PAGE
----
Sally Simpson: Sally Simpson: I like HeMateMe's answer about Fischer complaining about the lighting in the barracks.

But you can spin any yarn you want to on this one.

How's about:

Since his 'Russians have fixed World Chess' outburst it was felt if Fischer had gone to Vietnam the Russians would have got the Viet Cong to target Fischer in virtual suicide missions thus putting him and his comrades in mortal peril.

So they felt it best to keep him out of the military.

File this under unproven rumours and stick with it with all the others.

Or copy and paste and it in at least 3 other forums on the net and by Christmas it will become a fact.

Premium Chessgames Member
  AylerKupp: <Sally Simpson> Why will it take that long? Just post it on Facebook or Twitter.
Premium Chessgames Member
  Sally Simpson: Hi AylerKupp, You will have to do it mate.

Facebook password I forgot. Only use to go one once a year, added all the friends, (why not?) told everyone how sad they were and left.

No Twitter account - I'll never have one.

Nov-24-14  pcomanici: Was Fisher a diabetic? He died of renal failure. (Common among diabetics) that would explain his rejection from the draft. Bottom line the guy was a beast! Probably the strongest chess player we will ever see. Today we have rating inflation, the GM's of today are no stronger than the GM's of previous. Only difference is this new crop lives in the information age. Hence, there prep is stronger, but that isn't the same as Chess technique/skill.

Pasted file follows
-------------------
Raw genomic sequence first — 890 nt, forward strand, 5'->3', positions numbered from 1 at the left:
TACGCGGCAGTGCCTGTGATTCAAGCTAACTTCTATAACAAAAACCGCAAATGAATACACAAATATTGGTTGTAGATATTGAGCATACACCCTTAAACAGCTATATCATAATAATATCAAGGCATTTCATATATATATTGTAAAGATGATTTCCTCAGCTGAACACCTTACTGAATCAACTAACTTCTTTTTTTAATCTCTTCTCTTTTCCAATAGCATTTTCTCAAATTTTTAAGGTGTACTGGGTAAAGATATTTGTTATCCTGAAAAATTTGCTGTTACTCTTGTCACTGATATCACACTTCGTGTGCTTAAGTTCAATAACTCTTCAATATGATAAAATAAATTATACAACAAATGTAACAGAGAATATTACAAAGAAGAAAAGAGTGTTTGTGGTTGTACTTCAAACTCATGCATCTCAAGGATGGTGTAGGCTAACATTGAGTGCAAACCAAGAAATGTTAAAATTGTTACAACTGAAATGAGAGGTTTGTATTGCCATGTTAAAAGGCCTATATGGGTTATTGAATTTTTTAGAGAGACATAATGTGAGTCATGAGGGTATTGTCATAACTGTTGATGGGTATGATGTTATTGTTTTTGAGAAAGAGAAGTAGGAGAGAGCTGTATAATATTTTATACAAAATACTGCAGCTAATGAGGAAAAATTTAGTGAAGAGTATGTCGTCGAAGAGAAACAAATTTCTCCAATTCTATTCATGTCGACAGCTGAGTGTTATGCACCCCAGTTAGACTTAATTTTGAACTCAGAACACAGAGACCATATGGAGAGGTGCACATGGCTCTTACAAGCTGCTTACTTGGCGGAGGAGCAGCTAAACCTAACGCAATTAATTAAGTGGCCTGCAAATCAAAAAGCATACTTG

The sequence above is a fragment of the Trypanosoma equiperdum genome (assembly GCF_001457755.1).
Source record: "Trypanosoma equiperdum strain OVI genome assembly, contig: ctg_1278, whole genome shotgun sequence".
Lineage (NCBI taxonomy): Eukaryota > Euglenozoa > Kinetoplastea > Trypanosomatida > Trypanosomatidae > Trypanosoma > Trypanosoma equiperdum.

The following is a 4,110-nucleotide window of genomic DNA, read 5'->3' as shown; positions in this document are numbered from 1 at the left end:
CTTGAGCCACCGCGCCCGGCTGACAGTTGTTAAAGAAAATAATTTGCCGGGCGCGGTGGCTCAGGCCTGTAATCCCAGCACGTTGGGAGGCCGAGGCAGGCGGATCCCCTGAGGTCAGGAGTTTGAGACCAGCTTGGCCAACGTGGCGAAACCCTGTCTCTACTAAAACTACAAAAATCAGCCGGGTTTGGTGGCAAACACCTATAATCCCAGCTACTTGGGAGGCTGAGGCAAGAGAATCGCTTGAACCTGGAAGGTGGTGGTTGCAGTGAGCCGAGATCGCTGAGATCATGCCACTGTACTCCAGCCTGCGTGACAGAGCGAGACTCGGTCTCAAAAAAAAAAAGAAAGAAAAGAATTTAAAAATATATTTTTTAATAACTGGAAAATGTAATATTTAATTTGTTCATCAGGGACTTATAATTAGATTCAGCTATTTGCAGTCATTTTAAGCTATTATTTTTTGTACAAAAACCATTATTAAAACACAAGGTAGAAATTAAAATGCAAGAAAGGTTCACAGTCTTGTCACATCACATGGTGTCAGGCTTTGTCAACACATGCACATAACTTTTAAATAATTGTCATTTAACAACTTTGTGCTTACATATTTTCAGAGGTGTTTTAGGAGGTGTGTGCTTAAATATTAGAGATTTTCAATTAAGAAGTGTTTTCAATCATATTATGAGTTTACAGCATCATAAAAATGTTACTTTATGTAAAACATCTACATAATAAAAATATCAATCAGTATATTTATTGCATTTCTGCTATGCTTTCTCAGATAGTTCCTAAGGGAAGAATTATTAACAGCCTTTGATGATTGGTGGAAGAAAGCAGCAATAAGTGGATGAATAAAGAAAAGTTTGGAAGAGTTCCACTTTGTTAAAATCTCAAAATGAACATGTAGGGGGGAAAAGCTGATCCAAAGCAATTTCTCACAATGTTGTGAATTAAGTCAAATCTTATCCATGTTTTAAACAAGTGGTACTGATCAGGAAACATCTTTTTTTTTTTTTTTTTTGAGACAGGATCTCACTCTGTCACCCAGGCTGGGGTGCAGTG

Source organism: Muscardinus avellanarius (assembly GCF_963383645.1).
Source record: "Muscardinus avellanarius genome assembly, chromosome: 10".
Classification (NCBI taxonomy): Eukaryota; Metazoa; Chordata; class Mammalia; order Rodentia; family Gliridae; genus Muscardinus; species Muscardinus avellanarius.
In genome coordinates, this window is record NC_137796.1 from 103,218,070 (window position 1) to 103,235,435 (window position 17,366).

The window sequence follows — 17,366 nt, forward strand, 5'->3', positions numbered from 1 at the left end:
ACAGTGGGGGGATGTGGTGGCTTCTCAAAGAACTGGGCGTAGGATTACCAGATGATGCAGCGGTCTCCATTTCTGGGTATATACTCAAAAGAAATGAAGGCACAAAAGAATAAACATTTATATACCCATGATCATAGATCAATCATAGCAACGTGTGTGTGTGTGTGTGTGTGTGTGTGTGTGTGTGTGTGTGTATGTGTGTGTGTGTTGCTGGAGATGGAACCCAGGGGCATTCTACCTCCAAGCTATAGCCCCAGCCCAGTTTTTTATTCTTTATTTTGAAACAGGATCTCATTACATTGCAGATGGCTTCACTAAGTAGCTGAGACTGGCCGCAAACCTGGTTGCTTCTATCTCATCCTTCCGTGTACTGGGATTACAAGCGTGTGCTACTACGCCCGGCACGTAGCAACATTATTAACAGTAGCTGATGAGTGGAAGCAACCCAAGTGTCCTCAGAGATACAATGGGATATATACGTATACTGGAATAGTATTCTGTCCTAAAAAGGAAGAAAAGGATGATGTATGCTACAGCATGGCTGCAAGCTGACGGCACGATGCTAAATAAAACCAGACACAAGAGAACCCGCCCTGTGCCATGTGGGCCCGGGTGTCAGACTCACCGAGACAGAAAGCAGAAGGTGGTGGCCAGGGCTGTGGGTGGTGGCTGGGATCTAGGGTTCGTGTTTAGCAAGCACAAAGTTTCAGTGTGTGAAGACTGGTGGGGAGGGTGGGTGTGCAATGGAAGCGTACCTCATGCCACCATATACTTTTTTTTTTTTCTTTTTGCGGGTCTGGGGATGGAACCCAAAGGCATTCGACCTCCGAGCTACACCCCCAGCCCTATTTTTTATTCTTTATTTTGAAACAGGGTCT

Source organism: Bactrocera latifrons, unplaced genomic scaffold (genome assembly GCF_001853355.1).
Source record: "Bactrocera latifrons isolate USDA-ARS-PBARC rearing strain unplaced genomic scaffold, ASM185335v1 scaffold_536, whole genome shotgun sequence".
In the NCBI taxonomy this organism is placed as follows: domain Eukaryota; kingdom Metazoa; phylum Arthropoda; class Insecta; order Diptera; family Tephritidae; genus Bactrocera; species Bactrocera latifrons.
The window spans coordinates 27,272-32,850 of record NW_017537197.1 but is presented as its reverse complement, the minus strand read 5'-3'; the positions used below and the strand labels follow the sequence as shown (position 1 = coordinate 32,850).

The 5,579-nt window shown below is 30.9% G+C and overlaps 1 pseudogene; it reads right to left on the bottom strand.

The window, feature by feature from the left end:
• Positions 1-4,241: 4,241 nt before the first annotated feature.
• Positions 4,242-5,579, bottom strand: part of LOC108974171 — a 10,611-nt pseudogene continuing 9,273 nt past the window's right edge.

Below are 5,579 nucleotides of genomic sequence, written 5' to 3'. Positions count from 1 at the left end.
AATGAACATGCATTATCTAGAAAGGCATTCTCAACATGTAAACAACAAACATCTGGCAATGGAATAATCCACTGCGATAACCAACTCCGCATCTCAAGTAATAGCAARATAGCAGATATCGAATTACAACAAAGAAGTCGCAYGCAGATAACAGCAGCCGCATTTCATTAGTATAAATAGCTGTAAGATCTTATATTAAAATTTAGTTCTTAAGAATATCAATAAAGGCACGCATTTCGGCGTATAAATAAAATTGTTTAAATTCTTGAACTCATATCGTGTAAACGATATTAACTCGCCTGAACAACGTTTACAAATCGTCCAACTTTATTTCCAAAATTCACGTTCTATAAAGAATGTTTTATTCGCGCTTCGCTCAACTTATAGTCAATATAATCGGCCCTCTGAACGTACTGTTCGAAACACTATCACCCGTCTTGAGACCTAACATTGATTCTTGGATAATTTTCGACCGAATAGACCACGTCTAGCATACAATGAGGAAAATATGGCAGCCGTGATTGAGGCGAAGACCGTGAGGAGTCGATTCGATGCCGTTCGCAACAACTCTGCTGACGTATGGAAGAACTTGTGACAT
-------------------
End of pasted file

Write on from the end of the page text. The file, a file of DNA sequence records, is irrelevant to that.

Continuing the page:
Premium Chessgames Member
  HeMateMe: Not a whole lot is in print about Fischer's health records. He was overweight and might have had type II diabetes, which if untreated could have damaged his kidneys. The people who know aren't talking.
Premium Chessgames Member
  Sleepwalking: Well I opened up a can of worms!

It just struck me as odd that a young man who was reported to be at the peak of his physical fitness was rejected...on the surface he looks like the ideal candidate for such undertakings.

It's possible (and probably likely) that there is a wholly innocent reason as to why he was never drafted but part of me wondered whether it's possible that he was dubbed 'unfit' after a clinical psychiatric assessment.

I believe Brady mentioned that after Fischer's altercation with Benko, the latter remarked 'He was not a well man even then..' or something along those lines. It makes you wonder how early Fischer was displaying clear signs of mental illness and perhaps how different the situation would be if he was alive today (in terms of diagnosis and treatment).

Premium Chessgames Member
  Joshka: In 1961 I believe we only had a few advisors/trainers in Viet Nam that were left over from the Eisenhower administration. Kennedy then sent more in 1962, so Bobby really was not in the type of drafting they did when my generation was supplying the young men to go over there and fight, 4-8 years later. I believe they even turned you down if you had flat feet! So it wasn't all that hard to be turned away from the draft in the late 50's to very early 60's. Still since they won't release the reason makes me wonder what were they hiding!!??